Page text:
A Guide to Ordering Mexican Food

There’s more to Meh-HEE-koh than tacos and fajitas…

Cochinita Pibil

 Mexico has heavily influenced eating habits worldwide since colonial times through the indigenous cultivation of the tomato and avocado, but as our neighbor to the south, its culinary traditions have probably had the largest impact on modern American cuisine.

Click here for the How to Order Mexican Slideshow.

At this point, there’s no doubt you likely know how to pronounce "burrito," and maybe you can even trill the double RR, but every once in a while a customer’s order of fajitas sounds like "fah-GEE-tahs" because they were unaware that the J in Spanish is pronounced as an H sound.

That’s where this guide to pronunciation comes in: What are those pitfalls that non-native speakers of Spanish tend to fall into? Generally, the phonetics of Spanish are pretty similar to English, but certain letter combinations can be tricky, like the double LL in quesadillas and chiles rellenos, pronounced as a Y sound, as in "you" and "yield." Then, words ending in E like pozole usually have an "ay" sound like "hay" or "may."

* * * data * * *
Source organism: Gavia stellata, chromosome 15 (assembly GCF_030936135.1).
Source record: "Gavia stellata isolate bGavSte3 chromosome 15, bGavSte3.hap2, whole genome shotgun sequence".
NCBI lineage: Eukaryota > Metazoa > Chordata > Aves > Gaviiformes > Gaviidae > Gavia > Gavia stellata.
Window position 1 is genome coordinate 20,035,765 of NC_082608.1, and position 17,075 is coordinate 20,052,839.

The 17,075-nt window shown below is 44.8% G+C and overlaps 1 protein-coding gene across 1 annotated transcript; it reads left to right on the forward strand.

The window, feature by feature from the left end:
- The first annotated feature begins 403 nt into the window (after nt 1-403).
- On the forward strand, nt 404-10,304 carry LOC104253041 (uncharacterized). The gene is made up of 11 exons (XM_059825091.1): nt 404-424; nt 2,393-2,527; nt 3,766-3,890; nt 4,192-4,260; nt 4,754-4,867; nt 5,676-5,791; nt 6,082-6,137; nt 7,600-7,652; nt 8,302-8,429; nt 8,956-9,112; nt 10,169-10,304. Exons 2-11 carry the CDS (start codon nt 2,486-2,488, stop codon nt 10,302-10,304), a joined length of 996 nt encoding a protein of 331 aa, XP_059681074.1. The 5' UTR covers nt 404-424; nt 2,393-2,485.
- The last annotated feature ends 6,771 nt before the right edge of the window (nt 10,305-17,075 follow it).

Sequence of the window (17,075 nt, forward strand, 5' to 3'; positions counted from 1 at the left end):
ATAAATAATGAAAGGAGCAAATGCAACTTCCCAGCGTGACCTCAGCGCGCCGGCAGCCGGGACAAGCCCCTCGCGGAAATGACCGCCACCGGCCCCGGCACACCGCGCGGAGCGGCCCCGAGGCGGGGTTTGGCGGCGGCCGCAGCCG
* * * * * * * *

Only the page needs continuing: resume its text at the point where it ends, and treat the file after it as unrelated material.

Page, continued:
Sure, you know that the C in tacos is a hard K sound and that the "qui" in taquitos sounds like "kee." But as more regional Mexican dishes find their way over the border and onto menus across the world — or should you be so lucky as to travel to Mexico — it’s important to expand your repertoire.

Ever seen a Mexican-style corn on the cob slathered with cheese and chili powder? That’s called elote and is pronounced "eh-LO-tay." Once part-owned by the McDonald’s Corporation, Chipotle (chee-POHT-lay) is thoroughly American but serves one of Mexico’s most traditional styles of meats, barbacoa (bar-bah-KOH-ah), which actually refers to the long, slow method of cooking meat until it’s fall-apart tender. Hungry yet?